B S S p -i

Victor van Bijlert’s involvement in Indian languages and phi­ losophy goes back to adolescence. It began as a hobby at age fourteen and developed, by age sixteen, to a stage at which he was learning Sanskrit on his own, translating texts with the use o f a dictionary. Today his interests have broadened to nonWestem concepts o f modernity in philosophy, literature, egal­ itarianism, human rights and self-empowerment. After several years o f teaching Bengali language and Indian philosophy in the Netherlands, he recently assumed a research and teaching position at the Indian Institute o f Management, Calcutta. With the Bengal Studies Page o f the HAS Newsletter, Victor hopes to promote the study o f Bengal in Europe in terms o f its modern aspects. rom the beginning of his university studies, in which he specialized in Sanskrit, Greek and Indian philos­ ophy, Hindi, Tibetan, and cultural history, he was already gravitating towards what has be­ come his present interest in moder­ nity. In 1987, Victor defended his PhD dissertation. The Buddha as a Valid Means o f Cognition. Your PhD was not about m odernity. Arc there connections between the experience o f writingjxmr thesis and wharyou’re doing now? I was already interested in Bengali literature in 1975, but back then I couldn’t study it until I’d done three years of Hindi. While studying Hindi I also actually got more inter­ ested in Indian philosophy and that’s why I turned in that direction. Indeed, my dissertation was not on anything modern... but when I was finishing the manuscript, I stumbled on William Radice’s ex-

bered building to the right burned down later and was replaced by a stone building. Between the pines we can see the spires of Christ Church, where the Mall terminated in an open space, called the Ridge. Here was the official rikshaw stand. Rikshaws were very common in Simla since there were only three carriages permitted on the Mall, these of the Viceroy, the Comman­ der-in-chief, and the LieutenantGoverner of the Punjab. On the far right we see the side wall of the Town Hall. There are many colonial buildings left in present-day Simla. What was once the Viceregal Lodge houses an­ other HAS: the Indian Institute of Advanced Study! ■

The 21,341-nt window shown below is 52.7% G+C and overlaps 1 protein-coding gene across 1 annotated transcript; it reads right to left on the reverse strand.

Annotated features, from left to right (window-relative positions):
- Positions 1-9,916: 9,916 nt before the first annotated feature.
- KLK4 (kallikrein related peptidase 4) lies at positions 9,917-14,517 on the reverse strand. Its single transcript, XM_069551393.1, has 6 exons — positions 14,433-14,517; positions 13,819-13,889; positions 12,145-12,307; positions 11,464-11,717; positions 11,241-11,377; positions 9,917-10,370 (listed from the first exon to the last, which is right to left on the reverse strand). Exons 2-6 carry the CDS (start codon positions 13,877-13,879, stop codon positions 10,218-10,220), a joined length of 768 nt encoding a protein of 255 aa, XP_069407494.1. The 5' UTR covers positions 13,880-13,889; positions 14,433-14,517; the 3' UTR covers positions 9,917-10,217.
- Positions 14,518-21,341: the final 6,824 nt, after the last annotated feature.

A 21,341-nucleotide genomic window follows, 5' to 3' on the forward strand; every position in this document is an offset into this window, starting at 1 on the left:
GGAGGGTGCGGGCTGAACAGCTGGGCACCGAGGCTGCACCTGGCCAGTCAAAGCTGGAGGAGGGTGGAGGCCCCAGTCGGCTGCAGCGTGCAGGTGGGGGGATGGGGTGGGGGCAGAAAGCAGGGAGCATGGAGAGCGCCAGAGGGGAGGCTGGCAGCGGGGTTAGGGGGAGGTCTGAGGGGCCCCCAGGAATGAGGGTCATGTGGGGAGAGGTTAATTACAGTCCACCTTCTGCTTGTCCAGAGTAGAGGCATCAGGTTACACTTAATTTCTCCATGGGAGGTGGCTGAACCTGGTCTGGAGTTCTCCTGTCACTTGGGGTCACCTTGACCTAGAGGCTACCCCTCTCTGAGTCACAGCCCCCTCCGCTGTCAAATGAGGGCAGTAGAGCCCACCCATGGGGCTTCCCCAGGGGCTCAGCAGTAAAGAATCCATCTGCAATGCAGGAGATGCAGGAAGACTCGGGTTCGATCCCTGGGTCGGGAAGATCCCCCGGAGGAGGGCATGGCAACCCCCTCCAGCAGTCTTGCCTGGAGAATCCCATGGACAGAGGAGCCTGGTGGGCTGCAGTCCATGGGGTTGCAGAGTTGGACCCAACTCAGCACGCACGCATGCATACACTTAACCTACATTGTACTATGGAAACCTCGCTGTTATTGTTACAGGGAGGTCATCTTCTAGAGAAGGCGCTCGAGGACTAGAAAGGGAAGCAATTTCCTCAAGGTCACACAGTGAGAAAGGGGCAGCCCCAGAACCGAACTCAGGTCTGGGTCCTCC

References Bar, Pat and Ray Desmond Simla, A Hill Station in British India The Scholar Press: London 1978

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HI ,1 III III II I 'I

Buck, Edward J. Simla Past and Present Bombay: The Times Press, 1925, second edition

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Drs G e rd a T h e u n s -d e B oer is an art historian and Project Manager o f the Photographic Database on Asian Art and

Simla’s official M ail Tonga around 1900. Inventoty number P-042/56, Silver Gelatin Developing O ut Paper, 21 x 29,5 cm

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h a s n e w s l e t t e r NS23

• October 2000

Archaeology, Kern Institute, Leiden University. E-mail:Theuns@Rullet.Leidenuniv.nl

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Victor van Bijlert

cellent and fresh English transla­ tions of Tagore’s poems. When I read that I thought, ‘This is something I should also do. I will and shall be able to do this.’ I felt that William Radice was the first to set a very high standard for the translation of Tagore’s poems. In 1996, my transla­ tion ofTagore’s G itali was published. This was the first time a compete volume of Tagore was translated into Dutch and, if I may say so my­ self, it was a very good one. But in 1985, my wife, who is Ben­ gali, came to the Netherlands for the first time, and that’s the real origin of my Bengal Studies interest, of course. As opposed to the grammar and theory I learned in university, she actually taught me spoken Ben­ gali. She was an excellent teacher. How woulcfyou describe Bengal Studies? It is often described as area studies, but I prefer to call it - like they have in England - cultural studies. This in­ cludes popular and literary cultures and the sociology of that literary cul­ ture. I mean, why would you not have an academic study of Bengali literature, or Bengali films or songs or visual arts? You have it, for in­ stance, in English. Yet, somehow, in order to defend it, one always has to link it somehow either to develop­ ment aid, or larger political issues. It has to be argued that one studies it as part of something else. But you re­ ally don’t do that with English. I al­ ways felt that Bengal Studies could and should be something like a mul­ tidisciplinary study of the develop­ ment of Bengali modernity that in­ cludes all these things [i.e. political, social, religious, cultural issues). I’m not intruding on development stud­ ies, I just don’t think that one should necessarily argue it only from that point of view. In the same sense,